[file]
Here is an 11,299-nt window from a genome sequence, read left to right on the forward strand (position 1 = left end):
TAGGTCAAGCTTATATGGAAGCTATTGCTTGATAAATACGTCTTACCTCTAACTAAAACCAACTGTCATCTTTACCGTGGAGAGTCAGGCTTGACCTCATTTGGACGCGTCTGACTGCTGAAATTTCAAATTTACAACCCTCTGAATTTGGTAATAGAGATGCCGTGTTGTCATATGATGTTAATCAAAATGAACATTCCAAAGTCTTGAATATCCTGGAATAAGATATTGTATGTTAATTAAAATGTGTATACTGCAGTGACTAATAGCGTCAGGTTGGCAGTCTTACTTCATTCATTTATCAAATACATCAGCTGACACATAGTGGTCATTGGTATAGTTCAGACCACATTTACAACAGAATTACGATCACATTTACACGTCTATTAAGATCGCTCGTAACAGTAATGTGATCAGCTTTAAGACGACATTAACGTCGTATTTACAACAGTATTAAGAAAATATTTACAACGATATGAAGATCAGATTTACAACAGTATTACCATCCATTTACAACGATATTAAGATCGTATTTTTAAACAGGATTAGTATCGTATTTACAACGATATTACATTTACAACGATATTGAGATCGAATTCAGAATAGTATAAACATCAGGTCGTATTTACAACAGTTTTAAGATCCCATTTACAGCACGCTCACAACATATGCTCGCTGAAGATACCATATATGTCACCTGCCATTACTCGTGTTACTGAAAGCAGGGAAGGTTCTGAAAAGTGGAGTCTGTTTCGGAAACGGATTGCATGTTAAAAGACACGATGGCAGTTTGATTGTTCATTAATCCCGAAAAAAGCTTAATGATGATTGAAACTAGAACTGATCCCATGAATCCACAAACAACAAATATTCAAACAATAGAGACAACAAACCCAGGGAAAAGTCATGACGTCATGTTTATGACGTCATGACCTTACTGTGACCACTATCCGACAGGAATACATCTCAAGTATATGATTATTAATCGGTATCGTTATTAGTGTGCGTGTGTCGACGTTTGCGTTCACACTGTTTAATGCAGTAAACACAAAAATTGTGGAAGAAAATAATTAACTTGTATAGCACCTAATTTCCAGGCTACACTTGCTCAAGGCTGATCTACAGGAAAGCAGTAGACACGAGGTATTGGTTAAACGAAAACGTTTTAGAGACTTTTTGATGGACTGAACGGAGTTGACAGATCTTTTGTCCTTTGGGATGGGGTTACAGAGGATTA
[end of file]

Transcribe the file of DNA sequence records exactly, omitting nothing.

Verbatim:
Here is an 11,299-nt window from a genome sequence, read left to right on the forward strand (position 1 = left end):
TAGGTCAAGCTTATATGGAAGCTATTGCTTGATAAATACGTCTTACCTCTAACTAAAACCAACTGTCATCTTTACCGTGGAGAGTCAGGCTTGACCTCATTTGGACGCGTCTGACTGCTGAAATTTCAAATTTACAACCCTCTGAATTTGGTAATAGAGATGCCGTGTTGTCATATGATGTTAATCAAAATGAACATTCCAAAGTCTTGAATATCCTGGAATAAGATATTGTATGTTAATTAAAATGTGTATACTGCAGTGACTAATAGCGTCAGGTTGGCAGTCTTACTTCATTCATTTATCAAATACATCAGCTGACACATAGTGGTCATTGGTATAGTTCAGACCACATTTACAACAGAATTACGATCACATTTACACGTCTATTAAGATCGCTCGTAACAGTAATGTGATCAGCTTTAAGACGACATTAACGTCGTATTTACAACAGTATTAAGAAAATATTTACAACGATATGAAGATCAGATTTACAACAGTATTACCATCCATTTACAACGATATTAAGATCGTATTTTTAAACAGGATTAGTATCGTATTTACAACGATATTACATTTACAACGATATTGAGATCGAATTCAGAATAGTATAAACATCAGGTCGTATTTACAACAGTTTTAAGATCCCATTTACAGCACGCTCACAACATATGCTCGCTGAAGATACCATATATGTCACCTGCCATTACTCGTGTTACTGAAAGCAGGGAAGGTTCTGAAAAGTGGAGTCTGTTTCGGAAACGGATTGCATGTTAAAAGACACGATGGCAGTTTGATTGTTCATTAATCCCGAAAAAAGCTTAATGATGATTGAAACTAGAACTGATCCCATGAATCCACAAACAACAAATATTCAAACAATAGAGACAACAAACCCAGGGAAAAGTCATGACGTCATGTTTATGACGTCATGACCTTACTGTGACCACTATCCGACAGGAATACATCTCAAGTATATGATTATTAATCGGTATCGTTATTAGTGTGCGTGTGTCGACGTTTGCGTTCACACTGTTTAATGCAGTAAACACAAAAATTGTGGAAGAAAATAATTAACTTGTATAGCACCTAATTTCCAGGCTACACTTGCTCAAGGCTGATCTACAGGAAAGCAGTAGACACGAGGTATTGGTTAAACGAAAACGTTTTAGAGACTTTTTGATGGACTGAACGGAGTTGACAGATCTTTTGTCCTTTGGGATGGGGTTACAGAGGATTA